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The Rise of the Dutch Republic, Volume I.(of III) 1555-66 By John Lothrop Motley Characters: 4728

Updated: 2017-12-06 00:02


The earliest chapter in the history of the Netherlands was written by their conqueror. Celtic Gaul is already in the power of Rome; the Belgic tribes, alarmed at the approaching danger, arm against the universal, tyrant. Inflammable, quick to strike, but too fickle to prevail against so powerful a foe, they hastily form a league of almost every clan. At the first blow of Caesar's sword, the frail confederacy falls asunder like a rope of sand. The tribes scatter in all directions.

Nearly all are soon defeated, and sue for mercy. The Nervii, true to the German blood in their veins, swear to die rather than surrender. They, at least, are worthy of their cause. Caesar advances against them at the head of eight legions. Drawn up on the banks of the Sambre, they await the Roman's approach. In three days' march Caesar comes up with them, pitches his camp upon a steep hill sloping down to the river, and sends some cavalry across. Hardly have the Roman horsemen crossed the stream, than the Nervii rush from the wooded hill-top, overthrow horse and rider, plunge in one great mass into the current, and, directly afterwards, are seen charging up the hill into the midst of the enemy's force. "At the same moment," says the conqueror, "they seemed in the wood, in the river, and within our lines." There is a panic among the Romans, but it is brief. Eight veteran Roman legions, with the world's victor at their head, are too much for the brave but undisciplined Nervii. Snatching a shield from a soldier, and otherwise unarmed, Caesar throws himself into the hottest of the fight. The battle rages foot to foot and hand to hand but the hero's skill, with the cool valor of his troops, proves invincible as ever. The Nervii, true to their vow, die, but not a man surrenders. They fought upon that day till the ground was heaped with their dead, while, as the foremost fell thick and fast, their comrades, says the Roman, sprang upon their piled-up bodies, and hurled their javelins at the enemy as from a hill. They fought like men to whom life without liberty was a curse. They were not defeated, but exterminated. Of many thousand fighting men went home but five hundred. Upon reaching the place of refuge where they had bestowed their women and children, Caesar found, after the battle, that there were but three of their senators left alive. So perished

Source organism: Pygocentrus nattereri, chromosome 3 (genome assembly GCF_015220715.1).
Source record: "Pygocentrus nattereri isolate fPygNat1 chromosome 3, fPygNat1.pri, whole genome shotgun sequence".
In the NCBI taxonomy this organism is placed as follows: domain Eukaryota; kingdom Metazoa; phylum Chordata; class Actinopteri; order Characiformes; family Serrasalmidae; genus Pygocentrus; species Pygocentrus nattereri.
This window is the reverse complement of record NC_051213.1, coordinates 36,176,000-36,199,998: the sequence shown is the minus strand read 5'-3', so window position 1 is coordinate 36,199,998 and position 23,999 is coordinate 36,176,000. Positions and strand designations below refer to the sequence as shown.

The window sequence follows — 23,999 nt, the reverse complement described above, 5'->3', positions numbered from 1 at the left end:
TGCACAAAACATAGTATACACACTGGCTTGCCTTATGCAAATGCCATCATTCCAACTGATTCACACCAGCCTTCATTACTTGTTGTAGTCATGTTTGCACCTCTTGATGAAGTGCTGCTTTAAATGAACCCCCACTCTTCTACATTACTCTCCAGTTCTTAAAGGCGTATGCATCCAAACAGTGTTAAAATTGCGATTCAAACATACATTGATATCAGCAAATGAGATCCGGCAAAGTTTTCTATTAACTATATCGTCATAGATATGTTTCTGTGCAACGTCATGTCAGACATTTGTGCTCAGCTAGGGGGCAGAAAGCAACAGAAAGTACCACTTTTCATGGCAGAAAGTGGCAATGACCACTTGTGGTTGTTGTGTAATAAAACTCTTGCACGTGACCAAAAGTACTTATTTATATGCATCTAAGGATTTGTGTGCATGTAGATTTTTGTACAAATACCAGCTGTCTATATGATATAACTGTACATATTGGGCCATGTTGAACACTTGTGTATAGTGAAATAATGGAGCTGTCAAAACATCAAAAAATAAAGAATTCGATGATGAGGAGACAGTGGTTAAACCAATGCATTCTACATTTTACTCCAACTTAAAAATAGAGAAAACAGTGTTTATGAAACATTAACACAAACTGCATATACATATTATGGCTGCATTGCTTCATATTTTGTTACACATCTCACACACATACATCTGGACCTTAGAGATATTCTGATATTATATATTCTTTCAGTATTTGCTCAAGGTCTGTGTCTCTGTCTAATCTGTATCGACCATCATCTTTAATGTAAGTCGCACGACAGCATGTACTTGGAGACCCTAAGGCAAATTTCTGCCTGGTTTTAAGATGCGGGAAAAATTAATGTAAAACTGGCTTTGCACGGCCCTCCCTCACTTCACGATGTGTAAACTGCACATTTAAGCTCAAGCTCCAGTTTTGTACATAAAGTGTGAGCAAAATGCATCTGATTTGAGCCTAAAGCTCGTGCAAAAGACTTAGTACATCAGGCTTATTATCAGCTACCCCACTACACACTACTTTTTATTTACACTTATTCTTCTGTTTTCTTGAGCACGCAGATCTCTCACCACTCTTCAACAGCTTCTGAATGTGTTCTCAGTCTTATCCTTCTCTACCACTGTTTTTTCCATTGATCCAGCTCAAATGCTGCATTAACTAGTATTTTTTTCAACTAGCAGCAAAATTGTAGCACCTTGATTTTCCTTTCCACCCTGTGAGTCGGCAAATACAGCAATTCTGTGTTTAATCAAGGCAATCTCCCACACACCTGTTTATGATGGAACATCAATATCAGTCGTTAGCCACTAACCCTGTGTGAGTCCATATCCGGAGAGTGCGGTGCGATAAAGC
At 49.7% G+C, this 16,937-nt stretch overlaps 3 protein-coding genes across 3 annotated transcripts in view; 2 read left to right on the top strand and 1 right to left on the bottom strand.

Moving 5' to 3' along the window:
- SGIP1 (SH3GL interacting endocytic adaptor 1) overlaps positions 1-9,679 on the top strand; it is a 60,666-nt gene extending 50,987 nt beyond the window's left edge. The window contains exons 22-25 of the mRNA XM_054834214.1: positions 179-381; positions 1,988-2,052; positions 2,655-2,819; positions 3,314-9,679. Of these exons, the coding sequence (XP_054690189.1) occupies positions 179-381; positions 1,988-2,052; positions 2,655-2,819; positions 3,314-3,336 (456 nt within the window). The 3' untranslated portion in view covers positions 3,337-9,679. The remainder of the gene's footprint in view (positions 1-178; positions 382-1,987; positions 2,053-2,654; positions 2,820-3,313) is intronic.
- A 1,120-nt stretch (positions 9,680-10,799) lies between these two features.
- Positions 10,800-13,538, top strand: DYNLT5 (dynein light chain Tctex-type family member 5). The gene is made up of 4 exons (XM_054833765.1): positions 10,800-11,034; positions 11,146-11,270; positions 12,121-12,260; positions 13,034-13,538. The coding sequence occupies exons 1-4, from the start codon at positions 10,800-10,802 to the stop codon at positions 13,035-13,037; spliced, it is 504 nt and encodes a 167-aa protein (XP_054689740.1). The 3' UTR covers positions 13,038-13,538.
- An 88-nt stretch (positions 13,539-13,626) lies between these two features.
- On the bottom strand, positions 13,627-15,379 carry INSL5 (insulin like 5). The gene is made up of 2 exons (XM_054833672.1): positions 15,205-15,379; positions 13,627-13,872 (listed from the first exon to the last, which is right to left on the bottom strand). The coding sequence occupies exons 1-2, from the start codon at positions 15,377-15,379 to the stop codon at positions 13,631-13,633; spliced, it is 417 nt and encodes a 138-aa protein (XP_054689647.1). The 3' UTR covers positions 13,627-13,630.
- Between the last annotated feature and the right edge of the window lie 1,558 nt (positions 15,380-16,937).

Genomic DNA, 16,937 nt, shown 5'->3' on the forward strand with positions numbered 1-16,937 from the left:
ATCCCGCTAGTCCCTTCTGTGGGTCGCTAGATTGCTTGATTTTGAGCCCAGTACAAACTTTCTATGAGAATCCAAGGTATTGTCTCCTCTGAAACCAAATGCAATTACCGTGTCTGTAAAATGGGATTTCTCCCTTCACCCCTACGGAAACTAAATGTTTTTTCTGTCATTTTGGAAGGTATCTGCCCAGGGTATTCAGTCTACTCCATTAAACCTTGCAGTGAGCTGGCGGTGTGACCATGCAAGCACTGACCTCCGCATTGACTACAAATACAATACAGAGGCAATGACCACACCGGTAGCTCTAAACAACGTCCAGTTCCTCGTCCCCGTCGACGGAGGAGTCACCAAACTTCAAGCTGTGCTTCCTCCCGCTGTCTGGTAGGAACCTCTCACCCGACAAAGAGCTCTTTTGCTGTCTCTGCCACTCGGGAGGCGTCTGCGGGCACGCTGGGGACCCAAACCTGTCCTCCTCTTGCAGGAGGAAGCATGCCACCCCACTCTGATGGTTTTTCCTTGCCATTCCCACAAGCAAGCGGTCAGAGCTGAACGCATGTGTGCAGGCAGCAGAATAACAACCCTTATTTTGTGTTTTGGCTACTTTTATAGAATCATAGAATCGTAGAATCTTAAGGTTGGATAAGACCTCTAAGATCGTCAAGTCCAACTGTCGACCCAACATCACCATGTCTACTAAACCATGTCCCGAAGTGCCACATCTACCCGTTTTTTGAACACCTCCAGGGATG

the Nervii. Caesar commanded his legions to treat with respect the little remnant of the tribe which had just fallen to swell the empty echo of his glory, and then, with hardly a breathing pause, he proceeded to annihilate the Aduatici, the Menapii, and the Morini.

Gaul being thus pacified, as, with sublime irony, he expresses himself concerning a country some of whose tribes had been annihilated, some sold as slaves, and others hunted to their lairs like beasts of prey, the conqueror departed for Italy. Legations for peace from many German races to Rome were the consequence of these great achievements. Among others the Batavians formed an alliance with the masters of the world. Their position was always an honorable one. They were justly proud of paying no tribute, but it was, perhaps, because they had nothing to pay. They had few cattle, they could give no hides and horns like the Frisians, and they were therefore allowed to furnish only their blood. From this time forth their cavalry, which was the best of Germany, became renowned in the Roman army upon every battle-field of Europe.

It is melancholy, at a later moment, to find the brave Batavians distinguished in the memorable expedition of Germanicus to crush the liberties of their German kindred. They are forever associated with the sublime but misty image of the great Hermann, the hero, educated in Rome, and aware of the colossal power of the empire, who yet, by his genius, valor, and political adroitness, preserved for Germany her nationality, her purer religion, and perhaps even that noble language which her late-flowering literature has rendered so illustrious-but they are associated as enemies, not as friends.

Galba, succeeding to the purple upon the suicide of Nero, dismissed the Batavian life-guards to whom he owed his elevation. He is murdered, Otho and Vitellius contend for the succession, while all eyes are turned upon the eight Batavian regiments. In their hands the scales of empire seem to rest. They declare for Vitellius, and the civil war begins. Otho is defeated; Vitellius acknowledged by Senate and people. Fearing, like his predecessors, the imperious turbulence of the Batavian legions, he, too, sends them into Germany. It was the signal for a long and extensive revolt, which had well nigh overturned the Roman power in Gaul and Lower Germany.

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